MEMETERIA by Thomas May

Music & the Arts

Life Is Live

One sign of hope at least in the music world with regard to live performance: Lucerne Festival, after having to cancel its meticulously planned Summer Festival, has announced a short festival of 10 days that will take its place. Unlike the United States, Switzerland has a functioning government that has actually taken the coronavirus pandemic seriously and is thus in a position to start carefully relaxing restrictions on audience gatherings.

Titled Life Is Live, the short festival includes Martha Argerich and Herbert Blomstedt with the Lucerne Festival Orchestra in the opening concerts, as well as a pair of recitals by Igor Levit, who continues his complete Beethoven sonata cycle.

Filed under: COVID-19 Era, Lucerne Festival, music festivals, music news

Seattle Chamber Music Society’s Summer Festival Goes Forward

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James Ehnes, Seattle Chamber Music Society artistic director, in the recording studio he set up while sequestered at his home near Tampa, Florida, where he just completed recording Bach’s solo violin Sonatas and Partitas. (Courtesy of Kate Ehnes)

Here’s my story about Seattle Chamber Music Society’s plan to go forward with its beloved, month-long Summer Festival with an online version.

Along with its terrible human toll, the ongoing coronavirus pandemic has ravaged the performing arts. Cancellation announcements are now so routine that the Seattle Chamber Music Society’s (SCMS) decision to proceed with a 2020 Summer Festival comes as a welcome respite…

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Meanwhile, here’s something from James Ehnes’s makeshift home studio. I’ll write more about his latest project there in an upcoming post.

Filed under: chamber music, James Ehnes, music news, Seattle Chamber Music Society

A Live Concert from the Shanghai Philharmonic

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Live orchestral music making is slowly returning to Mainland China. My colleague Rudolph Tang alerted me to this concert from the Shanghai Philharmonic, which is now being streamed from its Facebook page.

More than 150 days since it had to shut, the Shanghai Philharmonic Orchestra resumed its season with this live concert yesterday led by music director Zhang Yi. A socially distanced audience was in attendance, and the concert marks a major effort to globally stream orchestral music from Mainland China.

This isn’t another chamber concert with just a handful of players, as we’ve been increasingly seeing as concert halls in Europe and Asia tentatively return to business. The centerpiece here is nothing less than the stage-crowding Rite of Spring.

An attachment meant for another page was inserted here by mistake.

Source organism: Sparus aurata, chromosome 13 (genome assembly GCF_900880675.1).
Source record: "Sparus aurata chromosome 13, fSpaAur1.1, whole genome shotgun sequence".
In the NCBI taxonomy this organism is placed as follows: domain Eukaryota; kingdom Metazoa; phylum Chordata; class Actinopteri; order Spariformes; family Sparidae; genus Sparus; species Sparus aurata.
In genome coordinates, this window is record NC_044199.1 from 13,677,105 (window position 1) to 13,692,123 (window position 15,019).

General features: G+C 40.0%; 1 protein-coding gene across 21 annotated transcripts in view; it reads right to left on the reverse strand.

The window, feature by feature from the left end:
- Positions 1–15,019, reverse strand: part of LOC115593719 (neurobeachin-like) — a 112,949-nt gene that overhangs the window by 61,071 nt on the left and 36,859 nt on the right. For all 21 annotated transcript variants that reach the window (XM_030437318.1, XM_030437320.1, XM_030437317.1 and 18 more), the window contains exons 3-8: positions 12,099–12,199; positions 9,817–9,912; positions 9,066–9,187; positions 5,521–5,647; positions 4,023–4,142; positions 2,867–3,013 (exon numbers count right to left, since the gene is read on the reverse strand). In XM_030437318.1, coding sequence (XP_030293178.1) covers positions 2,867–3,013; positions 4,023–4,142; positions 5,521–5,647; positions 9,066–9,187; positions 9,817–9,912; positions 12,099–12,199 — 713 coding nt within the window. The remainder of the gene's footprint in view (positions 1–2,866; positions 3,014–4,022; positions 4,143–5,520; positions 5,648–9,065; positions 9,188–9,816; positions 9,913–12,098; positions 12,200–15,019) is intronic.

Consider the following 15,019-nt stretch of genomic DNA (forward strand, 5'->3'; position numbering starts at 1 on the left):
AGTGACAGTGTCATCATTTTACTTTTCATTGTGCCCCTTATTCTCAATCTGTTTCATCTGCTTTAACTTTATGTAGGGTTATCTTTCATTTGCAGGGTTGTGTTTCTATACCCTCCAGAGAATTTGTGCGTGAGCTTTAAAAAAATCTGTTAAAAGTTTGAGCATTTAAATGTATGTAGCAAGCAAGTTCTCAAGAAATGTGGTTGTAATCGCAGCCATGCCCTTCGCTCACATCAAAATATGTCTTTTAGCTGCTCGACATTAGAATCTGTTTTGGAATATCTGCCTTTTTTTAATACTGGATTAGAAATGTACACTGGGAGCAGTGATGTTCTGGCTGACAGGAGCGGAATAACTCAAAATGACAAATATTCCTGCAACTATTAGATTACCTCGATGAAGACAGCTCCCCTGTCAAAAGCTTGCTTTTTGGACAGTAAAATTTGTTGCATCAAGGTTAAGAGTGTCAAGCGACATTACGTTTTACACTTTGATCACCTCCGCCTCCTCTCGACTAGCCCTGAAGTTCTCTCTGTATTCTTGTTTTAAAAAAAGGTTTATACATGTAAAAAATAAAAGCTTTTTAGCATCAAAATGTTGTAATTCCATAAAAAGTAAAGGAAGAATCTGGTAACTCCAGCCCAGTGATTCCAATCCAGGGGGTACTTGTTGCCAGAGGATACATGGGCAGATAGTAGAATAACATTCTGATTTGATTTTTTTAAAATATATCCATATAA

Rudolph Tang attended the concert. He reports that the audience was about 350 strong and “had to go through a series of checkpoints, including body temperature check, filling out forms, showing their QR codes, and metal detection” and were additionally required to wear masks throughout the program.
He adds: “The orchestra encored veteran Chinese composer Shi Wanchun’s Long Live the People after Rite. It’s the theme music of the hugely popular film The Founding of the Nation (1989) about how the PRC was formed. The concert was enthusiastically received and the global streaming initiative was covered widely by the local newspapers.”

An image provided by Rudolph Tang
Shanghai-Philharmonic

More from the press release here.

Filed under: classical music in Mainland China, music news

Taiwan Philharmonic To Resume Concerts

More green shoots: on Sunday 24 May 2020, the Taiwan Philharmonic (aka National Symphony Orchestra) will begin performing live again in the first of a series of three concerts (to continue on 30 May and 12 June) at Taiwan’s National Theater and Concert Hall.

These three concerts will be live-streamed to a global audience on this YouTube channel. For the first concert — scheduled to begin on Sunday at 19:30 Taiwan time (12:30 CET/7:30 EDT) — music director Shao-Chia Lü will conduct a program of Dvořák/Serenade in D minor, Tchaikovsky/Serenade for Strings, and Tyzen Hsiao/Bang Chhun Hong (“Longing for the Spring Breeze”).

Taiwan has weathered the COVID pandemic especially well to date, without resorting to shutting businesses or implementing lockdowns. The hope is now to show a way back to being able to perform full-scale orchestral concerts again.

The government has allowed a live audience already for this first concert: a total of 500 in attendance, whose temperatures will be checked. Everyone will be required to wear masks, and other safety measures such as spaced seating will be followed. The orchestra envisions as many as 1,000 people who may be able to attend the upcoming concerts.

The performances will be archived afterward and available on the YouTube channel.

Filed under: COVID-19 Era, music news, Taiwan Philharmonic

American Youth Symphony Premieres Geometric Unity

During its virtual gala on Thursday, 7 May at 7pm EST, the Los Angeles-based American Youth Symphony will give the world premiere of Geometric Unity by Music Director Carlos Izcaray.

“Due to this current pandemic, we are all truly being required to live in the digital age, which presents us with an enormous opportunity to do things differently and think about what the classical music experience looks like online” said Izcaray. “Geometric Unity was written with this in mind, utilizing new technologies that support the incredible talent of our musicians, and offer an accessible and inspirational listening experience.”

The title Geometric Unity pays homage to the physicist and economist Eric Weinstein “theory of everything”.*

“Izcaray toys with a new musical algorithm developed to create a richly modern, yet palatable harmonic experience,” according to the press release. The piece is “also inspired by jazz vocalist and multi-instrumentalist Jacob Collier, whose songs often feature highly imaginative uses of harmony.”